I vividly remember the very first autographs I got.
I was ten-years-old and they came from former Rangers footballers Andy Goram and Scott Nisbet. Our neighbours in Orkney, where I grew up, owned a hotel on the islands and the pair were visiting the islands having accepted an invite from the local Rangers Supporters’ Club.
Word spread quickly that they were in town – in Orkney, word always spreads quickly – and, with me being ‘fitbaw daft’ and friends with the neighbours’ son, I was allowed to go along to the otherwise closed-doors ‘meet and greet’.
I brought along a Rangers replica shirt for them to sign and, even now, some 30 years later, I can still recall the flutter of butterflies I felt as I waited in line for them.
These were the first famous people I had met. It was thrilling and intimidating in equal measure. Both were absolute gentlemen (despite Nisbet nursing what I later learned to be something called a ‘hangover’) and blethered away as they daubed their signatures onto my top. I still have the shirt. The ink has faded but the memories haven’t.
Autographs are funny things. Deliberately indecipherable but unique scrawls that say: ‘I was here’. I know people who have collected hundreds of them, filling book upon book in the process. I’ve never been so inclined. When I was in my early teens, and by then living in Glasgow, Ally McCoist knocked me back for one when he was filming a movie next to my family home. Perhaps that put me off.
Either way, autograph hunting has been subject to a digital revolution in the past 20 years. Most things have. The advent of camera-phone technology has made selfies the new signatures.
Online auction platforms, meanwhile, have created a sub-species of professional autograph hunters, a rabid mob of photo-wielding ruffians who peddle famous folk’s scribbles for exorbitant sums. If you’ve ever been to the Alfred Dunhill Links Championship, you will have probably seen them. They’re a rotten bunch.
Now, though, the scribblers are turning the tables. They’ve decided they want a bit of that action. To hell with other people profiting from their fame. If there’s money to be made, they want to keep it for themselves.
In recent years, a video messaging platform called Cameo has become hugely popular. It facilitates personalised video messages from celebs to ‘ordinary people’. You want a shout-out for a birthday, anniversary, new job, or maybe even just a pep talk, you can pay for it. Golf fans can take their pick from the likes of Luke Donald, Graeme McDowell, Sergio Garcia, David Duval and a slew of Z-list Instagram models. Stump up the cash and Cameo will make it happen.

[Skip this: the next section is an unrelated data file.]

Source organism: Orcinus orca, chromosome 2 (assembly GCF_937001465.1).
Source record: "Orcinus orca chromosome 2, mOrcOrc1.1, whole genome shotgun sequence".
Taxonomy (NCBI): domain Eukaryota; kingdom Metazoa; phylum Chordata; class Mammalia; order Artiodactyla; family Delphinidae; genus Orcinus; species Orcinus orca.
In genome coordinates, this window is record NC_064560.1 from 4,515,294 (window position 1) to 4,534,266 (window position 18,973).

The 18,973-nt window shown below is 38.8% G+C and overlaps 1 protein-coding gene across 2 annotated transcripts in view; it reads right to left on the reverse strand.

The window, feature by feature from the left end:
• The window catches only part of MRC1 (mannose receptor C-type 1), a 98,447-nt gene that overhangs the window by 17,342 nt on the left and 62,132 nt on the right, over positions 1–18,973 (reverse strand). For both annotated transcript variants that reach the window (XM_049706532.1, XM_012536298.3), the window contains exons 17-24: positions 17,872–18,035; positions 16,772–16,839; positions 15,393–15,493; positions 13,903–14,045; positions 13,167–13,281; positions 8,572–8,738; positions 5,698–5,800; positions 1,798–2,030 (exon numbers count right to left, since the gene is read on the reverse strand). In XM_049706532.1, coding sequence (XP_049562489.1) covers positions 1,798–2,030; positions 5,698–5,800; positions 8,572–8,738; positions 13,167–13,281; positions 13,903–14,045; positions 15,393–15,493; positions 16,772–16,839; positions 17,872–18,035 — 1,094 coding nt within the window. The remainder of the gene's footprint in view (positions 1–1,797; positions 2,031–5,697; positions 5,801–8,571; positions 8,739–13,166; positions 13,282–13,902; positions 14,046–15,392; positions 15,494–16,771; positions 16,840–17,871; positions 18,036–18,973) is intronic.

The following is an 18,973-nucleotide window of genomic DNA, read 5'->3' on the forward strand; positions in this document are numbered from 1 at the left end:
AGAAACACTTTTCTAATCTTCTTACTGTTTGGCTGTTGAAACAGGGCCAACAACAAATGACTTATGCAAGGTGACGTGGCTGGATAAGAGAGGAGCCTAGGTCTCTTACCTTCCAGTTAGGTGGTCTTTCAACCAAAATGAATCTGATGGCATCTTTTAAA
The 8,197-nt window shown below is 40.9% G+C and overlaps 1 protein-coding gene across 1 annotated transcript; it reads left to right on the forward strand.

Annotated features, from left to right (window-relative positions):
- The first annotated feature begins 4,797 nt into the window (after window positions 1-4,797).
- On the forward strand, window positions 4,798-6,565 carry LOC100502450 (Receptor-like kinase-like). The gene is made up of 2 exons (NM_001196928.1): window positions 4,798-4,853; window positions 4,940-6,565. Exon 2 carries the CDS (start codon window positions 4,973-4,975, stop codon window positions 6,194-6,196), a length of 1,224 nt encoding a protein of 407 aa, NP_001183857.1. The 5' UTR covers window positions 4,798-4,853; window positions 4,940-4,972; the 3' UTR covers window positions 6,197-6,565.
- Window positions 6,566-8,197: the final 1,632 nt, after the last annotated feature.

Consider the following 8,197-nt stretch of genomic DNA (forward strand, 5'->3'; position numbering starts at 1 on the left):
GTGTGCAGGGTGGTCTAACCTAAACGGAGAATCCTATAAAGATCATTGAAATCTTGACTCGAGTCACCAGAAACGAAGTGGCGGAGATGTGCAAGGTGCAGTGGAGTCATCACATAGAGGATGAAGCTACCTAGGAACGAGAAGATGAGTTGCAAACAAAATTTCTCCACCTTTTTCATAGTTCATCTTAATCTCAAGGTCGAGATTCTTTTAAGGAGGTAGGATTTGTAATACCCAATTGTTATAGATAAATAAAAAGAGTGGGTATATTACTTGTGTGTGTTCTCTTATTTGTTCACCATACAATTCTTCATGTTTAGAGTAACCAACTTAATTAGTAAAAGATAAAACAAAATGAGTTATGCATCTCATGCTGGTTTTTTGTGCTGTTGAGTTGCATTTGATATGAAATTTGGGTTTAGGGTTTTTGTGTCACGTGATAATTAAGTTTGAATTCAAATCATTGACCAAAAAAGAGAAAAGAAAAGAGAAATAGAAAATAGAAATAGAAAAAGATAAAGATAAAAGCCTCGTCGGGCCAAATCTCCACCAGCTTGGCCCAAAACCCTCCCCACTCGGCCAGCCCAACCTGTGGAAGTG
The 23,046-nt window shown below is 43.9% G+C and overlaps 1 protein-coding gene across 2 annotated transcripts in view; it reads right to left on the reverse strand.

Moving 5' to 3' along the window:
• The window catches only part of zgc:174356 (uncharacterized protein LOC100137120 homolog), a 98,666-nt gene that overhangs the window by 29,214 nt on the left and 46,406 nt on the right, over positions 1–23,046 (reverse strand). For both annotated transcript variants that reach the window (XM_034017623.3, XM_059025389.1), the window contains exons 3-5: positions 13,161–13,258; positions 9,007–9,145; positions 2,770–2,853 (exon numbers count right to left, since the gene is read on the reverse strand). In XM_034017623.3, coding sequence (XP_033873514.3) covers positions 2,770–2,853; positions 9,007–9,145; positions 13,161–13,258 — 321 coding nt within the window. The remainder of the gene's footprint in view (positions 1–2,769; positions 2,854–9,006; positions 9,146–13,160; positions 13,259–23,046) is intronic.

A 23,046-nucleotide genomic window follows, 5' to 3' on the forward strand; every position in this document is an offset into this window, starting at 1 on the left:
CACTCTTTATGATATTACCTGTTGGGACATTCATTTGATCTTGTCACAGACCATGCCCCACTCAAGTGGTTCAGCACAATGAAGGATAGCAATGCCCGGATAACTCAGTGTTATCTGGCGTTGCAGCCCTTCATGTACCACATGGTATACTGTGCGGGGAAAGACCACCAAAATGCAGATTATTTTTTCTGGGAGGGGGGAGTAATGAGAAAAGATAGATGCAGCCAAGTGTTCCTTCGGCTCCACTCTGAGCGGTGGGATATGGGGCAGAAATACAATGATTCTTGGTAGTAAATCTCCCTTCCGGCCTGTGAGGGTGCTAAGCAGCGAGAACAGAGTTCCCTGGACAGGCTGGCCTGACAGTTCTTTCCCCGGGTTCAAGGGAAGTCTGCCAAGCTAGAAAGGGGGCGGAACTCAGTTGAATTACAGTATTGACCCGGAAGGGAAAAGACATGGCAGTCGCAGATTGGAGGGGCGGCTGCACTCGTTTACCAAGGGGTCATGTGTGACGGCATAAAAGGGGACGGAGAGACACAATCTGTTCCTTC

Bryson DeChambeau, meanwhile, recently became the first golfer to release his own set of limited edition digital trading cards, or NFTs.
Shorthand for ‘non-fungible tokens’, NFTs are a kind of ‘crypto-currency’ whereby fans can bid for the right to own a unique digital highlight. They have already taken the NBA by storm, grossing more than $400 million in sales in the process. NFL superstar Rob Gronkowski has blazed the trail that Bryson is following. His ‘Championship Series NFTs’ sell for up to $50,000 per card. No wonder DeChambeau wants a bit of that action. Who wouldn’t?
Still, it’s rather sad, isn’t it? I mean, where does it stop? Will players, in time, stop signing kids’ hats and flags at tournaments and, instead, dish out business cards with links to buy signed merch from bespoke online shops?
It speaks to the growing disconnect between the famous and the, well, not famous. Star power has never been as quantifiable as it is now. Jump onto social media and you can see how many followers ‘Mr or Mrs Generic Reality TV Personality’ has. It’s there in front of you. Popularity is no longer measured by a ‘finger in the air’ or gut instinct. It’s measured by cold, hard data. And data, if you haven’t already realised, is the new oil.
Even so, there’s something unpleasant and unsettling about multi-millionaires bleeding their fans dry and syringing every last vein of their fame for their own profit. Whatever happened to altruism? Whatever happened to making a kid’s day/week/month/year by taking five seconds to scribble your name on their football shirt or on a scrap of paper?
‘Generation Greed’ is upon us. If you haven’t already, you’d better start saving.
Get more stuff like this!
This article first appeared in issue 184 of bunkered (March 2021). To subscribe, click here.